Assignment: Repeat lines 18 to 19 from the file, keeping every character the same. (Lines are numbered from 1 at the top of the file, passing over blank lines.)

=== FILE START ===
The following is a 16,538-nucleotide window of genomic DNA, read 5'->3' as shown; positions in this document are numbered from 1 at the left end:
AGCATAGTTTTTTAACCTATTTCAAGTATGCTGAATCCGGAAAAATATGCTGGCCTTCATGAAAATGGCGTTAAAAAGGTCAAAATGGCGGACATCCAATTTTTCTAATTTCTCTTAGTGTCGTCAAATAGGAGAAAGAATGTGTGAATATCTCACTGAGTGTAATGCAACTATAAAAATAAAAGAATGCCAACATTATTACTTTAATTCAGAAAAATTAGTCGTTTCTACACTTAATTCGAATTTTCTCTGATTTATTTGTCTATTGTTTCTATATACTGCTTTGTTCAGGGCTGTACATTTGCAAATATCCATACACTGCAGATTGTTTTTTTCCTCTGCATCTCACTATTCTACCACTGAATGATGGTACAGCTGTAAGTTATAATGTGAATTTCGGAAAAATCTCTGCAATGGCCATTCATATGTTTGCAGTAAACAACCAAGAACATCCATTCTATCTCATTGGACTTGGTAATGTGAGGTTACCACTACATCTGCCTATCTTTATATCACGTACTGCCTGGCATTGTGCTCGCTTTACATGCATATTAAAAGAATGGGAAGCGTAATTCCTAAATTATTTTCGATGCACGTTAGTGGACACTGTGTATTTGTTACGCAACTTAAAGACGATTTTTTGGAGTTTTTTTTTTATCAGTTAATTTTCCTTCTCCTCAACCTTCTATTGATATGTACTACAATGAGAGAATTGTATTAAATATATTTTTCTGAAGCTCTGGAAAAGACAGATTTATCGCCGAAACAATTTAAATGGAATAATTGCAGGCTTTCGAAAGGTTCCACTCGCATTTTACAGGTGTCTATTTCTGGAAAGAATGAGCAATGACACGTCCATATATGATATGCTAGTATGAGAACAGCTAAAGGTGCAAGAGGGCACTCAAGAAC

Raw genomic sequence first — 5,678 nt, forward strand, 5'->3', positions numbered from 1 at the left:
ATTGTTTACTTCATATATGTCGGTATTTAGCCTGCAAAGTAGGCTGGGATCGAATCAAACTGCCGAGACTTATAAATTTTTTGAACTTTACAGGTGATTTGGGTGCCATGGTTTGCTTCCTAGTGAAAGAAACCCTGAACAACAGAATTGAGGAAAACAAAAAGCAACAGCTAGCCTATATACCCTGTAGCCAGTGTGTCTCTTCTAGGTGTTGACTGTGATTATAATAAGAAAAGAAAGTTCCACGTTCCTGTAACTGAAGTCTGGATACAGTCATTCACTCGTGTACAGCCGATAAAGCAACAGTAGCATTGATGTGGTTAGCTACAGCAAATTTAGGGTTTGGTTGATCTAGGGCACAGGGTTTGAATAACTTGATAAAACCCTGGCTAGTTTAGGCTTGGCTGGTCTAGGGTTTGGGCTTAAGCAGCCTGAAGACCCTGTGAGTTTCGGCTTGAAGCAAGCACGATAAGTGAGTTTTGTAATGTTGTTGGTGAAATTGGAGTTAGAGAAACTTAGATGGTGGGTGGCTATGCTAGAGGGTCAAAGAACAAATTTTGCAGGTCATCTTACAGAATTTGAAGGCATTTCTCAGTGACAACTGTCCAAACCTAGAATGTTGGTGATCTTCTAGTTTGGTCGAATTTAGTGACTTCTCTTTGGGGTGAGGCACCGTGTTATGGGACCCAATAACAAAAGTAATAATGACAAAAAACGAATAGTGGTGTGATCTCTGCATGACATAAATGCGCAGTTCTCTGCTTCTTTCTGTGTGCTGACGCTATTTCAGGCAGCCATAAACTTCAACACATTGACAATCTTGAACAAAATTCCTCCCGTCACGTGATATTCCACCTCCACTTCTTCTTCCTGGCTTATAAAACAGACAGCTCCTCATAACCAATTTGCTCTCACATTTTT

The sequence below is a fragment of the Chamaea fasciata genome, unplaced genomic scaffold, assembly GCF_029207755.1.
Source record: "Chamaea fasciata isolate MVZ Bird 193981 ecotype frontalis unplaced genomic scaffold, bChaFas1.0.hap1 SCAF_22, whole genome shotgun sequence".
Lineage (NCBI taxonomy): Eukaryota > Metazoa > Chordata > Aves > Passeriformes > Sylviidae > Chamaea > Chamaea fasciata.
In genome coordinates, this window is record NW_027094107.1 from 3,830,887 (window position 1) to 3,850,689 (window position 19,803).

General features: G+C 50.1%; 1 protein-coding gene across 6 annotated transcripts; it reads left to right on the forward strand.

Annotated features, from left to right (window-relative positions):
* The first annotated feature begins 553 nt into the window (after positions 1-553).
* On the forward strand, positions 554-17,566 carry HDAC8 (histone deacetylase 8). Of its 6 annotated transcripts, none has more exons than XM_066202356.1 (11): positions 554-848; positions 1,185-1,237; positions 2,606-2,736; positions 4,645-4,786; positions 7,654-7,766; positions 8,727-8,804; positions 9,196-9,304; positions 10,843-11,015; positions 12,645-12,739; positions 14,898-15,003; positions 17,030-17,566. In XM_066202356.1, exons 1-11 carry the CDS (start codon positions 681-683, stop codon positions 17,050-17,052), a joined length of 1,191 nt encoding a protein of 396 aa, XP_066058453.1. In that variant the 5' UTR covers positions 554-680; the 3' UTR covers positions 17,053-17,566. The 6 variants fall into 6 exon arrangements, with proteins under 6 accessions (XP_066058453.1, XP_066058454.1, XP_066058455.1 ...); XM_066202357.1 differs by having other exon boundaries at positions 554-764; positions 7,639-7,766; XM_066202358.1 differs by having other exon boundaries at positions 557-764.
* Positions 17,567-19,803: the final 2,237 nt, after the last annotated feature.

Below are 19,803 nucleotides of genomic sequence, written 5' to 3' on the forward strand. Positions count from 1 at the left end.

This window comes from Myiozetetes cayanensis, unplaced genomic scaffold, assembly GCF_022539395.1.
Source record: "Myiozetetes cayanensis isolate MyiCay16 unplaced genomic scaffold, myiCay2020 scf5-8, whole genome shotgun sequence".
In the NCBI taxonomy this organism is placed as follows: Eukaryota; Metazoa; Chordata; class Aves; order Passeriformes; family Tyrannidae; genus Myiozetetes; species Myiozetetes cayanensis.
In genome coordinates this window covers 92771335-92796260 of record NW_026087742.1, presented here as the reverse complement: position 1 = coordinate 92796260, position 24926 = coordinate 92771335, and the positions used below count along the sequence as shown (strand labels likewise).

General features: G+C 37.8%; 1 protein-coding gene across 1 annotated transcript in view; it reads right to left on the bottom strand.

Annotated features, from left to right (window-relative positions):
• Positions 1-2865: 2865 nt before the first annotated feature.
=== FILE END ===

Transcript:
In genome coordinates this window covers 92771335-92796260 of record NW_026087742.1, presented here as the reverse complement: position 1 = coordinate 92796260, position 24926 = coordinate 92771335, and the positions used below count along the sequence as shown (strand labels likewise).

General features: G+C 37.8%; 1 protein-coding gene across 1 annotated transcript in view; it reads right to left on the bottom strand.